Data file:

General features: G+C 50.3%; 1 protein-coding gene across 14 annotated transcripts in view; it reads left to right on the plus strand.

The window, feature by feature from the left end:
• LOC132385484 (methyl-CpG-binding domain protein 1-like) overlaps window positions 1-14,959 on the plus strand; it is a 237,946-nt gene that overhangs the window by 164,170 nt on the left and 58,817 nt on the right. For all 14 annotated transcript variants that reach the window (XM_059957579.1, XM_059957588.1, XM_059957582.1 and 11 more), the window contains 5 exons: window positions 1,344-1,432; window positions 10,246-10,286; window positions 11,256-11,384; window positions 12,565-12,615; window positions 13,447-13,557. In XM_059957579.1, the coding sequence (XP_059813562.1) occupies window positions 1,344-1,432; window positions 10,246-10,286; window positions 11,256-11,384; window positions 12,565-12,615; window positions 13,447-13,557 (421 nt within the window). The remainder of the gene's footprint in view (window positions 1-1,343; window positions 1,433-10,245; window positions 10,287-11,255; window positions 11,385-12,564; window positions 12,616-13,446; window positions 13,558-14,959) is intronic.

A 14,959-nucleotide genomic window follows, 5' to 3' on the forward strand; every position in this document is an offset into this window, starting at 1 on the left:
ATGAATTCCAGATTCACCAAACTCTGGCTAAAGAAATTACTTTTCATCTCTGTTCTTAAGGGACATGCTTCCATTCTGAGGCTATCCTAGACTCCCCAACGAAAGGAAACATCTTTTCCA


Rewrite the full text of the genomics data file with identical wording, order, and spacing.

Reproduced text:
General features: G+C 50.3%; 1 protein-coding gene across 14 annotated transcripts in view; it reads left to right on the plus strand.

The window, feature by feature from the left end:
• LOC132385484 (methyl-CpG-binding domain protein 1-like) overlaps window positions 1-14,959 on the plus strand; it is a 237,946-nt gene that overhangs the window by 164,170 nt on the left and 58,817 nt on the right. For all 14 annotated transcript variants that reach the window (XM_059957579.1, XM_059957588.1, XM_059957582.1 and 11 more), the window contains 5 exons: window positions 1,344-1,432; window positions 10,246-10,286; window positions 11,256-11,384; window positions 12,565-12,615; window positions 13,447-13,557. In XM_059957579.1, the coding sequence (XP_059813562.1) occupies window positions 1,344-1,432; window positions 10,246-10,286; window positions 11,256-11,384; window positions 12,565-12,615; window positions 13,447-13,557 (421 nt within the window). The remainder of the gene's footprint in view (window positions 1-1,343; window positions 1,433-10,245; window positions 10,287-11,255; window positions 11,385-12,564; window positions 12,616-13,446; window positions 13,558-14,959) is intronic.

A 14,959-nucleotide genomic window follows, 5' to 3' on the forward strand; every position in this document is an offset into this window, starting at 1 on the left:
ATGAATTCCAGATTCACCAAACTCTGGCTAAAGAAATTACTTTTCATCTCTGTTCTTAAGGGACATGCTTCCATTCTGAGGCTATCCTAGACTCCCCAACGAAAGGAAACATCTTTTCCA